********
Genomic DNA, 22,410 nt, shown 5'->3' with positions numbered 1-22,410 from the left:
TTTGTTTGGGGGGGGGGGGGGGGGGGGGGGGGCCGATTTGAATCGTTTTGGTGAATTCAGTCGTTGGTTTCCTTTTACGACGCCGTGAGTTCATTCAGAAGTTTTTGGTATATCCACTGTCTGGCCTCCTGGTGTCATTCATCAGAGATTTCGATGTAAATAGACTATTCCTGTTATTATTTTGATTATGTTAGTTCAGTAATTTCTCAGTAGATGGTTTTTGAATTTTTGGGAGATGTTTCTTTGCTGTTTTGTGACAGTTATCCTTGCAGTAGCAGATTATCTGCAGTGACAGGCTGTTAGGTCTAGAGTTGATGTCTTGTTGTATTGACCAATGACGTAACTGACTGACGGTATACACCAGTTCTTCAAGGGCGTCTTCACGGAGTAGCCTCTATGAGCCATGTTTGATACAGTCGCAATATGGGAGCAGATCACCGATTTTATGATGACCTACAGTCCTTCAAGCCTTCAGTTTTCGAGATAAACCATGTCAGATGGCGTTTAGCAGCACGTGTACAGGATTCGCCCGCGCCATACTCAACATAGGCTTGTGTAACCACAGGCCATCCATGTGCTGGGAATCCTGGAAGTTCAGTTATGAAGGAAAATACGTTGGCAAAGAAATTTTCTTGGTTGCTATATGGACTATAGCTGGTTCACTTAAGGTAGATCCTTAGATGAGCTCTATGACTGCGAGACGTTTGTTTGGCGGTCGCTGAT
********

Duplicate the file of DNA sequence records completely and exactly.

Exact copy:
Genomic DNA, 22,410 nt, shown 5'->3' with positions numbered 1-22,410 from the left:
TTTGTTTGGGGGGGGGGGGGGGGGGGGGGGGGCCGATTTGAATCGTTTTGGTGAATTCAGTCGTTGGTTTCCTTTTACGACGCCGTGAGTTCATTCAGAAGTTTTTGGTATATCCACTGTCTGGCCTCCTGGTGTCATTCATCAGAGATTTCGATGTAAATAGACTATTCCTGTTATTATTTTGATTATGTTAGTTCAGTAATTTCTCAGTAGATGGTTTTTGAATTTTTGGGAGATGTTTCTTTGCTGTTTTGTGACAGTTATCCTTGCAGTAGCAGATTATCTGCAGTGACAGGCTGTTAGGTCTAGAGTTGATGTCTTGTTGTATTGACCAATGACGTAACTGACTGACGGTATACACCAGTTCTTCAAGGGCGTCTTCACGGAGTAGCCTCTATGAGCCATGTTTGATACAGTCGCAATATGGGAGCAGATCACCGATTTTATGATGACCTACAGTCCTTCAAGCCTTCAGTTTTCGAGATAAACCATGTCAGATGGCGTTTAGCAGCACGTGTACAGGATTCGCCCGCGCCATACTCAACATAGGCTTGTGTAACCACAGGCCATCCATGTGCTGGGAATCCTGGAAGTTCAGTTATGAAGGAAAATACGTTGGCAAAGAAATTTTCTTGGTTGCTATATGGACTATAGCTGGTTCACTTAAGGTAGATCCTTAGATGAGCTCTATGACTGCGAGACGTTTGTTTGGCGGTCGCTGAT